The lack of good governance, a second major factor causing migration, was also seen as something that was generated by the outside world. However, most of the speakers did not believe international interference would be of any more help in this case. Desiré Leopold Kouidé (Cap Union for Democracy and Development, Ivory Coast): “Democracy was imposed on us due to colonisation, after having had a democracy of our own before. Now we should decide for ourselves what kind of democracy works for us”.
The brain drain from young, skilled Africans going to Europe was referred to several times as a major problem, and an unfair one too. It was mostly seen as a form of selective migration, or even ‘human shopping’ by Europe. By only welcoming qualified people, no fair chance is given to the less skilled Africans looking for perspective outside their home countries too. As a consequence, the latter groups find different, illegal pathways to reach their destination countries. Many of them having lost their lives on the Mediterranean Sea.
Naoufal Abahar working in the migration department of the Ministry of Foreign Affairs in Morocco looked at the brain drain from a different perspective. He emphasised that there are many opportunities to benefit from the brain drain. He personally facilitates such opportunities by connecting individuals from the diaspora with people in Morocco, often resulting in economic cooperation. “We should see it as an opportunity for development”, he stated.
Opportunities at the local level
Many concerns were raised during the discussions in Ouagadougou, however, some opportunities were also given to take away from the international meeting as well. When looking for solutions, Gorgui Ciss (International Secretary, Socialist Party Senegal) stressed the fact that solutions lie at the community level. The reasons for flight and migration can differ from village to village, or person to person. Solutions, therefore, need to be based on a bottom-up approach.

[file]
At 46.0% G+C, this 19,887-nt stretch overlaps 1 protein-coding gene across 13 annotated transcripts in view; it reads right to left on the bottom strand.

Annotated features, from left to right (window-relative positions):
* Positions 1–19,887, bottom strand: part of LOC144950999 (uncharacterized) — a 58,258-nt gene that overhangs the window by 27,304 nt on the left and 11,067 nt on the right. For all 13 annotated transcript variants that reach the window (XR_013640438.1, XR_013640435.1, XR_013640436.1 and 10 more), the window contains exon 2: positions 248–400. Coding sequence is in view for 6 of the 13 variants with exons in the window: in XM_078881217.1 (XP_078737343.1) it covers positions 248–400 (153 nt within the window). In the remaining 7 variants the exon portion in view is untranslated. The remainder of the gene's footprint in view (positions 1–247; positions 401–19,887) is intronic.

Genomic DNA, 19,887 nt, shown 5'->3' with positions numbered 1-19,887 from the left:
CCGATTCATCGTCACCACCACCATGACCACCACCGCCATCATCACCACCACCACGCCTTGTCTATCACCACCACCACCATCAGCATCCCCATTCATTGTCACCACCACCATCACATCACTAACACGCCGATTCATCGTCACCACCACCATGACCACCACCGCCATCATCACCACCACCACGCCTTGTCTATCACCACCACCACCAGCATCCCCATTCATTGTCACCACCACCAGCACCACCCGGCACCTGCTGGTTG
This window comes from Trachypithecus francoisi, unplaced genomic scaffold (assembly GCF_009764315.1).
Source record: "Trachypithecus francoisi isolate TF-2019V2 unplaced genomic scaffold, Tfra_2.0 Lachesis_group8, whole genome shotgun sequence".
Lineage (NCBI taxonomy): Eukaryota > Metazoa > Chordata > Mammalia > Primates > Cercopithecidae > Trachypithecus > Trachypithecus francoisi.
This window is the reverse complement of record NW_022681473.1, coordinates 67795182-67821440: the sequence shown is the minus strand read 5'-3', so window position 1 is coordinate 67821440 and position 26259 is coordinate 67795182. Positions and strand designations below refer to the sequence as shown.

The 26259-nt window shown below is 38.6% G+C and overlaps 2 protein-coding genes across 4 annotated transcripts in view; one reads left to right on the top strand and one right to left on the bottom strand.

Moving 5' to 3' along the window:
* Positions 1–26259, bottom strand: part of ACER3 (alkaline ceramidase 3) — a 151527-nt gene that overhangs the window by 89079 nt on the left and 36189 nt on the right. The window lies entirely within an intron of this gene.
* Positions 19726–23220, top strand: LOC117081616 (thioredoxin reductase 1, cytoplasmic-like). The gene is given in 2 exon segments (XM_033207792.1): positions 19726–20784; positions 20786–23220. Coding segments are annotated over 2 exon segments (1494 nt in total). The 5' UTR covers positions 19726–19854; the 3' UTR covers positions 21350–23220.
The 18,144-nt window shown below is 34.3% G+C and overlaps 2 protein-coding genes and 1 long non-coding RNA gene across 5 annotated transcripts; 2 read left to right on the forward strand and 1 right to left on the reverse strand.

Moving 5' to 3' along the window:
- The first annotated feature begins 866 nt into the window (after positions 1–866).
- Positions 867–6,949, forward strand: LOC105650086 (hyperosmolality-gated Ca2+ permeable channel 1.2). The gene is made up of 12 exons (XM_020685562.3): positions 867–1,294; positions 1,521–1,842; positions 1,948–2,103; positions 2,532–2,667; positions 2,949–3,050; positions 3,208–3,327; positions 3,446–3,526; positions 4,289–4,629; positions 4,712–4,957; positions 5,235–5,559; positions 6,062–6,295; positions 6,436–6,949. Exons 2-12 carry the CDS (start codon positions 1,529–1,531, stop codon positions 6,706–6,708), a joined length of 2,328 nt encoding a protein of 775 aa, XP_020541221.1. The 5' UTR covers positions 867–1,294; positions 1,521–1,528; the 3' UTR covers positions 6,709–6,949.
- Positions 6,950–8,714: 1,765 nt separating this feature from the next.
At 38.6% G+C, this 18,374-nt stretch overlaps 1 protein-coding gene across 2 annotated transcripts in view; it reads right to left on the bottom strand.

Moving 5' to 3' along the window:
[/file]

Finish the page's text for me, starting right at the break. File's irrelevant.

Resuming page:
Three specific areas were given that need to be addressed to regulate migration flows, the ‘three D’s’: slow development, a growing demography and non-functioning democracies. Economic and democratic perspectives were seen as the most important factors to build on. But how to finance projects enhancing these perspectives? Some speakers called for a Marshall Plan for Africa, while others focused on structural change from within. Africa is still exporting raw materials and importing consumer products, even when those products are mostly made out of raw materials from Africa. It was clearly emphasised that a shift from an economy of consumption to an economy of production is needed throughout Africa for these countries to have control over their own economies.
Keep an eye on us!
As we continue our research in the upcoming months, all these insights are taken along. In November, our colleague Anne will visit Ghana, talking to people from the government, international organisations, NGOs and of course the people in the streets to discuss migration and policies on the topic. Of course, her journey will be documented on our website and in our online magazine (coming soon)!
Foto: Maurice Weiss ©